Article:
Genetic tests that were once only available through doctors are now sent right to your mailbox. PerkinElmer and its consumer genomics marketplace, Helix, have announced that they will soon start selling tests for serious genetic diseases.

Helix's new offerings could make it a strong competitor against genetic testing giant 23andMe, which currently offers a limited array of tests for health conditions (which will soon see cancer risk added to the mix) alongside the ancestry tests that made it famous.

Unlike 23andMe, Helix combines its genetic testing service with offerings from third parties (MIT Tech Review compared it to a "DNA app store"), giving users a wide array of products that utilize their genomic data. Maybe you want to learn about how much Neanderthal DNA you have? There's an app for that. How about socks, shirts and prints personalized with stripes meant to represent your DNA variants? That's there, too. Helix's store even offers a test, from a company called "Vinome," that claims to select the best wines for you based on your genetics.

Helix's parent company, Illumina, has spent the past 15 years selling the machines that researchers worldwide use to sequence human DNA. But its foray into direct-to-consumer testing speaks to consumers' insatiable demand for genetic tests to tell them anything they may want to know about themselves, and the tests' potential to make the company a whole genome-load of cash.

By giving consumers the option to continue interacting with their DNA long after that first spit, Helix gives itself a chance to keep making money. Instead of the individual tests offered by 23andMe, consumers can order test after test as Helix partners with new third-party organizations. And after that initial $80 sequencing charge, they only have to pay $29.99 for each subsequent test. Why get new customers when you can get the same ones to keep paying?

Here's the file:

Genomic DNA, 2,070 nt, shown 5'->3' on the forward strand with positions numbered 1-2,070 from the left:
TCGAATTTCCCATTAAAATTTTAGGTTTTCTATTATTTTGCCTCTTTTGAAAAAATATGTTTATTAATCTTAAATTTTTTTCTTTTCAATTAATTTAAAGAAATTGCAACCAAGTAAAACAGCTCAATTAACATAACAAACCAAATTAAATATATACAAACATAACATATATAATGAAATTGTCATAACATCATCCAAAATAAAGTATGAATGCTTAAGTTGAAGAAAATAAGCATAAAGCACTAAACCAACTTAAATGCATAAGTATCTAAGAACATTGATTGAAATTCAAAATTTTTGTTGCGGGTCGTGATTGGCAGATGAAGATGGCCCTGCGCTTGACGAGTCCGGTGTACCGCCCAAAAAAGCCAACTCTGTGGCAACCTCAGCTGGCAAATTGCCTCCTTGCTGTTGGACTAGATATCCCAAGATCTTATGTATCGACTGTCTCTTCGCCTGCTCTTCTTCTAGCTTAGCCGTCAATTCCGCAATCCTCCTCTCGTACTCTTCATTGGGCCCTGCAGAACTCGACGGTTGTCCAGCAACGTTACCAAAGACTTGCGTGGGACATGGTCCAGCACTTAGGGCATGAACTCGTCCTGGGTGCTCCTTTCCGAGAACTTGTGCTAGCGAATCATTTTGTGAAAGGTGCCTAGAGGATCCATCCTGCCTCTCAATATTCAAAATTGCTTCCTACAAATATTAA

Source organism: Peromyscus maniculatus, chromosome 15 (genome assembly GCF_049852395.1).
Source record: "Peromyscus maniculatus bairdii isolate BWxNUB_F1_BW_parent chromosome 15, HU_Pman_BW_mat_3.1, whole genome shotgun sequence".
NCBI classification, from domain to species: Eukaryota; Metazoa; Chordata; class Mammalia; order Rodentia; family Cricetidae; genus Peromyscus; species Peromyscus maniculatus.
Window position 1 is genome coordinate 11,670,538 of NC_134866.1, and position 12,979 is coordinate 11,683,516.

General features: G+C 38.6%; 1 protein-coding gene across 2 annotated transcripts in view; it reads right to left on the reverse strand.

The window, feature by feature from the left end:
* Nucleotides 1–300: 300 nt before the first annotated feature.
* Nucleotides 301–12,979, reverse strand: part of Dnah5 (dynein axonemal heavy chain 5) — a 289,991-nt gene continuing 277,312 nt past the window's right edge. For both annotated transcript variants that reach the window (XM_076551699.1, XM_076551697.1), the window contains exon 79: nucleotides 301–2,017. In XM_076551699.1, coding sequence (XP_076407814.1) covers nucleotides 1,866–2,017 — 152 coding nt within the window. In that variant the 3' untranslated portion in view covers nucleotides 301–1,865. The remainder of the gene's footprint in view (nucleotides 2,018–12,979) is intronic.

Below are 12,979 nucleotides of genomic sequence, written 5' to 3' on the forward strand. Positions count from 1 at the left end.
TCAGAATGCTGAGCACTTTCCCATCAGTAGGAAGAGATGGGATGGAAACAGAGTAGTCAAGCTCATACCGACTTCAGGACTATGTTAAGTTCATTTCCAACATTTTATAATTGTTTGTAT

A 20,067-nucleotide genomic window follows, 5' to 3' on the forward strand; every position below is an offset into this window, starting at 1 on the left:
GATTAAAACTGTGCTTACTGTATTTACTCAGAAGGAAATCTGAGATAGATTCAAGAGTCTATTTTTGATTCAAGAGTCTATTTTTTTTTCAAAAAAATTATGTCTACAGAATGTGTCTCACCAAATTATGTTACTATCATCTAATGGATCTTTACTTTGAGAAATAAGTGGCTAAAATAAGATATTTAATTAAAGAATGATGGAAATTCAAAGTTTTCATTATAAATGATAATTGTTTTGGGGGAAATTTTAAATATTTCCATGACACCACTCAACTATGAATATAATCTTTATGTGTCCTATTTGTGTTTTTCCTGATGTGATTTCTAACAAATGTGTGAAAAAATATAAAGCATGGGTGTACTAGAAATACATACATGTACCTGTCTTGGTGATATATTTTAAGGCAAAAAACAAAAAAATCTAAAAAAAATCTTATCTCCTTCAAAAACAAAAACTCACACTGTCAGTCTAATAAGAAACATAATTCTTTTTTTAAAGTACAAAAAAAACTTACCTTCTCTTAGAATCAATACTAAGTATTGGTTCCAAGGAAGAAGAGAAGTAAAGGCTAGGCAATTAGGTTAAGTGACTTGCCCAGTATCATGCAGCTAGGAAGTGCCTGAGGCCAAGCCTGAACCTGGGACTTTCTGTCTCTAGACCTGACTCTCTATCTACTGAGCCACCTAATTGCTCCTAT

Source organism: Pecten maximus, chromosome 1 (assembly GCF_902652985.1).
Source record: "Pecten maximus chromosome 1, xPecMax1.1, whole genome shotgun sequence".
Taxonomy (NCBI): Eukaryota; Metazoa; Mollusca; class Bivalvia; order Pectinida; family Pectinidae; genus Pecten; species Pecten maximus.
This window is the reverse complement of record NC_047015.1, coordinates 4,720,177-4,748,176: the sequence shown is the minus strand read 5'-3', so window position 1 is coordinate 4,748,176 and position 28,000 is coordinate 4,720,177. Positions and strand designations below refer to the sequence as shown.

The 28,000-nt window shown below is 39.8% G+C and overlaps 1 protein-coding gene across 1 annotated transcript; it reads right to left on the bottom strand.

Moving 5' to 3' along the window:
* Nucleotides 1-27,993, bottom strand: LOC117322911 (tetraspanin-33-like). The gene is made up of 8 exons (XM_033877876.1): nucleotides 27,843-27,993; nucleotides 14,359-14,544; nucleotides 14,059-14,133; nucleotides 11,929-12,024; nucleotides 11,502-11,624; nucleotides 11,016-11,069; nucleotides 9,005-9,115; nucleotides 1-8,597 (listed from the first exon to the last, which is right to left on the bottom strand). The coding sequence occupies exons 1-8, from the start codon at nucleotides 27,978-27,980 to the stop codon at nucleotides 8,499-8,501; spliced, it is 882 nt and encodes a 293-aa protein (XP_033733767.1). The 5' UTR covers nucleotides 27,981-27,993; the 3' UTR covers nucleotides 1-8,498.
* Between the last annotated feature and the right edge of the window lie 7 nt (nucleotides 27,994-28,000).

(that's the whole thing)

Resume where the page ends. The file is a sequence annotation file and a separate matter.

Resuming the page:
Should you be wary of Helix? In general, it presents many of the same risks as other direct-to-consumer tests: that disease risk is often too complex to educate patients about in a one-way online portal; that DNA-based traits are also influenced by other factors; that genetic tests themselves can yield false results; and that the accuracy of tests is determined by what populations they've tested before. (Indeed, the page for the Vinome test states "Some results may be less accurate for individuals of non-European ancestry.")

But Helix does offer unique risks: that the company will take advantage of consumers' relatively immature knowledge of how DNA works, plus their unceasing curiosity, in their constant pursuit of sweet, sweet cash. These "second-wave" testing companies have been popping up more frequently, offering everything from dating services to dieting advice based on genetics. And though Helix says it vets the science behind every third-party app, it also notes in its terms of service: "Partners are responsible for the content of their DNA Product(s), including the scientific basis of each product and the information each product provides," and Helix "is neither responsible nor liable for the content."

Ideally, a customer who wants to know whether they're at risk for the diseases that Helix is testing for (or even dieting advice based on their genes) would consult a doctor. However, as a genetic counselor pointed out to Wiredthat can require specialized expertise and can run up thousands of dollars in bills. (Hence, the growth of cheap, mass-sequencing companies.)

Since it seems like these companies are the direction that genetics are going, we can at least hope that companies are rigorously evaluation what patients see, and not trading patient trust for an easy buck.

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